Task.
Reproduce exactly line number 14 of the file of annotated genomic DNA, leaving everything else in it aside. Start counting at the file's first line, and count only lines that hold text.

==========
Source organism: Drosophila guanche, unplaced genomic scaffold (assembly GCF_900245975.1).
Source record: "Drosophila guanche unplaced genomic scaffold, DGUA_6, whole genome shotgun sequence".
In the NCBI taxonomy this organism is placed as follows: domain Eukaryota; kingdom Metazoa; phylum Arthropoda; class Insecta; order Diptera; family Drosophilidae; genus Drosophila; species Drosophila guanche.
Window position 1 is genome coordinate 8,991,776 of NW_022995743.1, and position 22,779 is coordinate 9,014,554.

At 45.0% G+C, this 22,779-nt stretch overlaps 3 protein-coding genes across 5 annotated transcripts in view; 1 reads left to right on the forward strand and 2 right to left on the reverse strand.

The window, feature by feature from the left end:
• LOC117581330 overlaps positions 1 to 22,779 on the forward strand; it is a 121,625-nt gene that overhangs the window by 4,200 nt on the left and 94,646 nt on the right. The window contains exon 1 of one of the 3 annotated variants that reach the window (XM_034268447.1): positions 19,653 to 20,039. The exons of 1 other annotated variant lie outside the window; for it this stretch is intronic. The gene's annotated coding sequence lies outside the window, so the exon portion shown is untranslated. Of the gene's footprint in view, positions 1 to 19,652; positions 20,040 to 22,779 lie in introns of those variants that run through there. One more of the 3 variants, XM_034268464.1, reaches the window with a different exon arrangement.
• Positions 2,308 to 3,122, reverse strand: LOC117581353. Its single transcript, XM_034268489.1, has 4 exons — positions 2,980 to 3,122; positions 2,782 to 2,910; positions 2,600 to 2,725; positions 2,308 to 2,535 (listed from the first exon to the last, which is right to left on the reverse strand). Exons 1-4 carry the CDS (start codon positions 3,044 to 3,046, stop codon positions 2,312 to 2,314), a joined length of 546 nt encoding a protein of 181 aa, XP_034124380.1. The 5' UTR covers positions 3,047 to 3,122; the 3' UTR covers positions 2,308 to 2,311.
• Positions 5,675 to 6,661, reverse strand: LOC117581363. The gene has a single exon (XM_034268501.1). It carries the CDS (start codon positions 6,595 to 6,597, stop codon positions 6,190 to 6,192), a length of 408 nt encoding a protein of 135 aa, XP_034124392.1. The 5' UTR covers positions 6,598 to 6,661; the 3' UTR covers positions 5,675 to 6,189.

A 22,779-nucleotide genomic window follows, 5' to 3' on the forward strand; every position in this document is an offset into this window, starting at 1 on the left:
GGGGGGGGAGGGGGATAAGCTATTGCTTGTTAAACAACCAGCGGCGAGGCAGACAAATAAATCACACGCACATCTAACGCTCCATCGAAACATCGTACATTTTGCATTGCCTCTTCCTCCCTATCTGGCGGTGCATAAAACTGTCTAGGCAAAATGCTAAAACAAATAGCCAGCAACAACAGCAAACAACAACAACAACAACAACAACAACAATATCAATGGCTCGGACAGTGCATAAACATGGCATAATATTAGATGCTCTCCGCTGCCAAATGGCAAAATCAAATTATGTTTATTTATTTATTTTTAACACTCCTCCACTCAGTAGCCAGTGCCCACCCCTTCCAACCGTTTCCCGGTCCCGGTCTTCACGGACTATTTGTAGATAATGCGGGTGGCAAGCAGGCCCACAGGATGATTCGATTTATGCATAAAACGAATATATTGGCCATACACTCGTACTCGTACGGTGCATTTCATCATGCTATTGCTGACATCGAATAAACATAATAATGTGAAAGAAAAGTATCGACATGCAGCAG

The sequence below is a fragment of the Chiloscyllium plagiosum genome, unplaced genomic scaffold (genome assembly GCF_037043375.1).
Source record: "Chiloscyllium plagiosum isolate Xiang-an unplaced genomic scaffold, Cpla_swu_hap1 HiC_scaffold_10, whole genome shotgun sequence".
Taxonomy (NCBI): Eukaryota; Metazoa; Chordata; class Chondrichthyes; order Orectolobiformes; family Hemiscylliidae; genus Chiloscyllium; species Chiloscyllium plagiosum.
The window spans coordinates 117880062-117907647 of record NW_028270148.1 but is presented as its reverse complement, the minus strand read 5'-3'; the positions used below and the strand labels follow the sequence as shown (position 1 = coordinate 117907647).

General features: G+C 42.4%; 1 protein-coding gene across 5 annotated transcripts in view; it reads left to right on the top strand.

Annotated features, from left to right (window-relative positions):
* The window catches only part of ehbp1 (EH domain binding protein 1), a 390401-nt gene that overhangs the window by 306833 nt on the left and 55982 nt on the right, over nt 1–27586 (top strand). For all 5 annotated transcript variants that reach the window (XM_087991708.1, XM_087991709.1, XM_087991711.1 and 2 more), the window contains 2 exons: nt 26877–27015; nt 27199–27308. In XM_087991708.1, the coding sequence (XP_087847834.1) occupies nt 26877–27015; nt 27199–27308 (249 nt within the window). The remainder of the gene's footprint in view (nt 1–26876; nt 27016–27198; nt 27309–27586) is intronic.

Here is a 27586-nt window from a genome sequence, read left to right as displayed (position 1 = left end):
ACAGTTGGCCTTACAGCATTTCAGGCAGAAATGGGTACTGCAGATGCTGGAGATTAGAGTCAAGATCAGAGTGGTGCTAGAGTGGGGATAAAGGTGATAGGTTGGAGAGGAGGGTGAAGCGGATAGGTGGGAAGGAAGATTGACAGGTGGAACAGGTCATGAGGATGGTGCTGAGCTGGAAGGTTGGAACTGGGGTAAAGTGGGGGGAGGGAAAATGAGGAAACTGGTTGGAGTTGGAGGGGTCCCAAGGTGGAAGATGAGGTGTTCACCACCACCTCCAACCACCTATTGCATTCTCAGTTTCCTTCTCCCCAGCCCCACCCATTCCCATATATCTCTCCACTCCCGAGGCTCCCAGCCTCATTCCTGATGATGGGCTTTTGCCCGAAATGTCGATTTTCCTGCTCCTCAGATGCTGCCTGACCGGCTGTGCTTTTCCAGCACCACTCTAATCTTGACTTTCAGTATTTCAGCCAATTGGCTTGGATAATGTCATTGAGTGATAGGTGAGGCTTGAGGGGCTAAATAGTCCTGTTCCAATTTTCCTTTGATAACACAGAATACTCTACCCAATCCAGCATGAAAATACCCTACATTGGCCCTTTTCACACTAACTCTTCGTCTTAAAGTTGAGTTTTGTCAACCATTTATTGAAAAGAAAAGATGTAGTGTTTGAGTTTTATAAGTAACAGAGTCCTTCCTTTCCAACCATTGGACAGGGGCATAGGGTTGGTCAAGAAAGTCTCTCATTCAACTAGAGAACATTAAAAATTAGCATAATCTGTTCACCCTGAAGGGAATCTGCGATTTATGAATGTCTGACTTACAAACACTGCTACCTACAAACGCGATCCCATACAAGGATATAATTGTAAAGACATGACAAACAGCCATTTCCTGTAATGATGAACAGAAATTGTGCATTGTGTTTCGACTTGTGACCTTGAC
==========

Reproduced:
Taxonomy (NCBI): Eukaryota; Metazoa; Chordata; class Chondrichthyes; order Orectolobiformes; family Hemiscylliidae; genus Chiloscyllium; species Chiloscyllium plagiosum.